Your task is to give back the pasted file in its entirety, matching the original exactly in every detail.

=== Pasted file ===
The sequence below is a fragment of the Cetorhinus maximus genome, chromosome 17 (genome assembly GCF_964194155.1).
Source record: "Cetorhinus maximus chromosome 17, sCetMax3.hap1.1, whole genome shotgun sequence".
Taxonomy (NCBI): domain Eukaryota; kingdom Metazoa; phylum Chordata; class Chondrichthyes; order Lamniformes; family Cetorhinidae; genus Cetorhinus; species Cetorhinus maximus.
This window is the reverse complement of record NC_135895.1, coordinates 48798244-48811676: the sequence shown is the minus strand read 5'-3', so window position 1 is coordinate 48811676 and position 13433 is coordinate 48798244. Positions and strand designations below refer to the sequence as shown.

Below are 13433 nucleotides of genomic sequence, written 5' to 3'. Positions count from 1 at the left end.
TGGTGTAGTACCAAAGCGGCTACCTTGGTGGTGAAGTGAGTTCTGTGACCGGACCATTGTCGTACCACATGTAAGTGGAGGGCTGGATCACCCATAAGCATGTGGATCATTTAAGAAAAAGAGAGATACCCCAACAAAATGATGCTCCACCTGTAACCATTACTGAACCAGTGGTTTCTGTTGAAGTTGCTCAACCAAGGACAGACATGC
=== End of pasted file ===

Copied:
The sequence below is a fragment of the Cetorhinus maximus genome, chromosome 17 (genome assembly GCF_964194155.1).
Source record: "Cetorhinus maximus chromosome 17, sCetMax3.hap1.1, whole genome shotgun sequence".
Taxonomy (NCBI): domain Eukaryota; kingdom Metazoa; phylum Chordata; class Chondrichthyes; order Lamniformes; family Cetorhinidae; genus Cetorhinus; species Cetorhinus maximus.
This window is the reverse complement of record NC_135895.1, coordinates 48798244-48811676: the sequence shown is the minus strand read 5'-3', so window position 1 is coordinate 48811676 and position 13433 is coordinate 48798244. Positions and strand designations below refer to the sequence as shown.

Below are 13433 nucleotides of genomic sequence, written 5' to 3'. Positions count from 1 at the left end.
TGGTGTAGTACCAAAGCGGCTACCTTGGTGGTGAAGTGAGTTCTGTGACCGGACCATTGTCGTACCACATGTAAGTGGAGGGCTGGATCACCCATAAGCATGTGGATCATTTAAGAAAAAGAGAGATACCCCAACAAAATGATGCTCCACCTGTAACCATTACTGAACCAGTGGTTTCTGTTGAAGTTGCTCAACCAAGGACAGACATGC